We have one more week until break! WHEW! Between virtual teaching and a few long long months of my third trimester, I am exhausted! Good news: I am finishing up the book that I am writing with Florencia Henshaw! It won’t be ready for awhile since it will have to be edited etc, but I am thrilled about how it is coming together. Once that is put together (and the baby is here!), I am hoping that I will be able to focus a bit more back on the blog. Don’t expect anything TOO big- but hopefully I will publish something more than once a month. 🙂
Earlier this year, one of my colleagues mentioned Flippity, and it sounded great! (Then AnneMarie published this Flippity post and I thought- hmmm I should really check it out!) We are in the middle of reading El Ekeko in sixth grade, and I wanted to have a mini fun project for the week before break. I remembered those projects where students would create board games to represent a novel they were reading. However, most of the time was spent on things that didn’t necessarily show language growth or involve a ton of re-reading the book like creating and designing the game board and the game pieces. In this case, I have found that creating the game online focuses exactly on what you want it to- the questions and answers instead of the process of making the actual game!
Next week, I will have my students work in break-out rooms and create the game using some Flippity templates/spreadsheets in one class then we can play their games the following class! I will have my students work in groups of 2-3. Luckily with Google spreadsheets, they can all edit it together! Flippity has created spreadsheets that students can edit (or teachers!) and then, the program creates the games. The website is here. (Looking for an overview on how to use it? Check this out!) I plan on making copies of the spreadsheets that they would need and then share those with them, so they don’t have to search around the website initially. I will share the options of a game board, quiz show and scavenger hunt. (Click on template and it will automatically make a copy for you!) Once they have the spreadsheet, they can easily write in their questions and answers on that.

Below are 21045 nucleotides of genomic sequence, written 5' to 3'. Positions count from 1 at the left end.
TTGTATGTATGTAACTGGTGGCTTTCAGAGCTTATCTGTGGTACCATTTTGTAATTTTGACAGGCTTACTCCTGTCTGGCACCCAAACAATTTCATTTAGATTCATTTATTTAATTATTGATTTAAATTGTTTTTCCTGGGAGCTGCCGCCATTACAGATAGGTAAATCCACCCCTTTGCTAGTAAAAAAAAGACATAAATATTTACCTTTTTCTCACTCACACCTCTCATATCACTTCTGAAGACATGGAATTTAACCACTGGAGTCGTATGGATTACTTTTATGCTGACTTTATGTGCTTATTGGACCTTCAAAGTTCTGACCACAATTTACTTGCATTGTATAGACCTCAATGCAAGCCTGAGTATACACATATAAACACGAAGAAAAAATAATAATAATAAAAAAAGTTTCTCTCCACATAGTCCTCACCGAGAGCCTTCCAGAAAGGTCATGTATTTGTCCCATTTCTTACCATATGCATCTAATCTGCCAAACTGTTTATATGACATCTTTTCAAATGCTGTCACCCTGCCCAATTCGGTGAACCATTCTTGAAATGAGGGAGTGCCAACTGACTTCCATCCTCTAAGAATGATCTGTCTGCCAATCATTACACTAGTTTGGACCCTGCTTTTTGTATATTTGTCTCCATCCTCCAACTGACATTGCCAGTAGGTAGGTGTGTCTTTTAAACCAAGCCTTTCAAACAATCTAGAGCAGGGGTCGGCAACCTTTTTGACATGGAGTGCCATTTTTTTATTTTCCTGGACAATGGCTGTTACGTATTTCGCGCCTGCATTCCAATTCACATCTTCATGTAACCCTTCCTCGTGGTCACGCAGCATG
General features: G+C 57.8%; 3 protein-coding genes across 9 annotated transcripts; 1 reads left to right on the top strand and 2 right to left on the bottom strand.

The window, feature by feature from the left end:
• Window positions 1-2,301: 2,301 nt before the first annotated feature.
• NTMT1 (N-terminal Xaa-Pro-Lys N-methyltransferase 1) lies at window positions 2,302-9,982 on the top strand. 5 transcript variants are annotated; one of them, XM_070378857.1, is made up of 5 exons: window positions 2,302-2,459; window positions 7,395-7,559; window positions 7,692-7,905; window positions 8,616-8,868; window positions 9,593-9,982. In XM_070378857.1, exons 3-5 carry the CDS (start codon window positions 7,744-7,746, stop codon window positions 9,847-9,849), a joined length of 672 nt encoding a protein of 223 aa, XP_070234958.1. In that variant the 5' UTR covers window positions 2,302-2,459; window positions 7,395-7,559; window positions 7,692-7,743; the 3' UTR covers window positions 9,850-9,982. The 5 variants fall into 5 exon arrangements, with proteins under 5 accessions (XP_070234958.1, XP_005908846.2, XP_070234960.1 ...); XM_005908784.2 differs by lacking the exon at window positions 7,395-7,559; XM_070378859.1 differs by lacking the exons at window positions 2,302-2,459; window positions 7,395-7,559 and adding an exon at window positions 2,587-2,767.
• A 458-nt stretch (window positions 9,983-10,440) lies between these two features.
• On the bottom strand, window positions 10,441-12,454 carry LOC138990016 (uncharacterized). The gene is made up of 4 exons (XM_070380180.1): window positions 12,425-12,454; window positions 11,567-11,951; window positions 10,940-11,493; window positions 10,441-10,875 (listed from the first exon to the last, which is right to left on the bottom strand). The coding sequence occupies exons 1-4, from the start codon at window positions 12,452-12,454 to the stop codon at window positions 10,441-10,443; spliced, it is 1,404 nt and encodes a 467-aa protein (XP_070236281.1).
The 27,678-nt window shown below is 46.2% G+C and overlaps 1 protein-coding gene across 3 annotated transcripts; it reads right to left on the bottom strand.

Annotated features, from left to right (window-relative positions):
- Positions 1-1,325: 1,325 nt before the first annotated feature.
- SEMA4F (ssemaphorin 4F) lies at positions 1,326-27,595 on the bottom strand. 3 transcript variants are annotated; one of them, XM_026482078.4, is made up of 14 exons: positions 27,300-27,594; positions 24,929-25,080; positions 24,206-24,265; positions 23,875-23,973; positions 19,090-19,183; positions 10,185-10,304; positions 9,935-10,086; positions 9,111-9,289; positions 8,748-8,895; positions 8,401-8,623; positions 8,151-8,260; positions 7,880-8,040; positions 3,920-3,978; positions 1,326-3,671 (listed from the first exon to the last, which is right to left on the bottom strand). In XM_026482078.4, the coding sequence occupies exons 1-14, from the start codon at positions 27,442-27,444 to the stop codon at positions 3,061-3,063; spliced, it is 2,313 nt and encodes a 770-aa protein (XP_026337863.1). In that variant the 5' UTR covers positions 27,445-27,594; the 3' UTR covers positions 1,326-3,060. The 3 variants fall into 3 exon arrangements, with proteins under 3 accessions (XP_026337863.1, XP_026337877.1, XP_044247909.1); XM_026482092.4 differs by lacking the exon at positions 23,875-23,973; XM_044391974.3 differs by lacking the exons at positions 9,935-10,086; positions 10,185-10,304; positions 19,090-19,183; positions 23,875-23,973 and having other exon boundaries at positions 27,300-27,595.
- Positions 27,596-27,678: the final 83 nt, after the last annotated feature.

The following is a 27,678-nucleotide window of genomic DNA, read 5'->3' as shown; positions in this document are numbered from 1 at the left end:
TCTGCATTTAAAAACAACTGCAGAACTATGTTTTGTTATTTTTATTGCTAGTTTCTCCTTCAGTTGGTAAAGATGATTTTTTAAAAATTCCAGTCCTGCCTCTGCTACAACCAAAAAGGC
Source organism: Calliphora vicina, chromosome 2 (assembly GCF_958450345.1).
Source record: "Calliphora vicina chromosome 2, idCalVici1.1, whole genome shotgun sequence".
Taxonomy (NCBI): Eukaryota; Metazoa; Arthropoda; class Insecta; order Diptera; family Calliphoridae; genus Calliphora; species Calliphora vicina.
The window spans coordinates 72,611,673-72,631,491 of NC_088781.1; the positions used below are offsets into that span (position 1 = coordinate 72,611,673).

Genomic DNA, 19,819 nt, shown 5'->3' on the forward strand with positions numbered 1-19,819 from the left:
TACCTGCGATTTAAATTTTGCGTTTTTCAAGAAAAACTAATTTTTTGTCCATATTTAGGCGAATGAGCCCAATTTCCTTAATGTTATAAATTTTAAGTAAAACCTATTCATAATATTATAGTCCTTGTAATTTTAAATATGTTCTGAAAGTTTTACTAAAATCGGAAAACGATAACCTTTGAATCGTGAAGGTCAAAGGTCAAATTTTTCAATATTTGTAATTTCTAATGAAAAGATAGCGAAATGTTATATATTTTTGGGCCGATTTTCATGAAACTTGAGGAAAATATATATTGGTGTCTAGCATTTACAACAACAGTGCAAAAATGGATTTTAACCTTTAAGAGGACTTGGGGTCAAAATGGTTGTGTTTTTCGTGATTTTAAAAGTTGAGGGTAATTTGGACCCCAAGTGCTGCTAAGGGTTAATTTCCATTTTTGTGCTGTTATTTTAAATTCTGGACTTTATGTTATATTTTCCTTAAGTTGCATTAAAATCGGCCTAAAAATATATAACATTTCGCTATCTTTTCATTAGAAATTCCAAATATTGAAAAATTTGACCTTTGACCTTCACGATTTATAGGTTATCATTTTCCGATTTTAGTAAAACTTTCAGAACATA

In order to get the actual game link (at the bottom of the page on another tab), they have to “publish to the web.” I will have my students share the spreadsheet back with me, so I can do this step. Then, I can reshare the link with them. The day of games, the students can run the games themselves through Zoom with the link I share with them! I have a small class that I am trying this with, but if you have larger classes, you could also put them in breakout rooms to play. This would also be effective if you are in a hybrid model as there are no game pieces to touch.
Other options? This would also be a great review AFTER the winter break to get students to review the book again. (Looking for other ways that I reviewed books after break? Check out this post.) For my youngest students, I want them to submit questions via Seesaw, then I can create the game boards!
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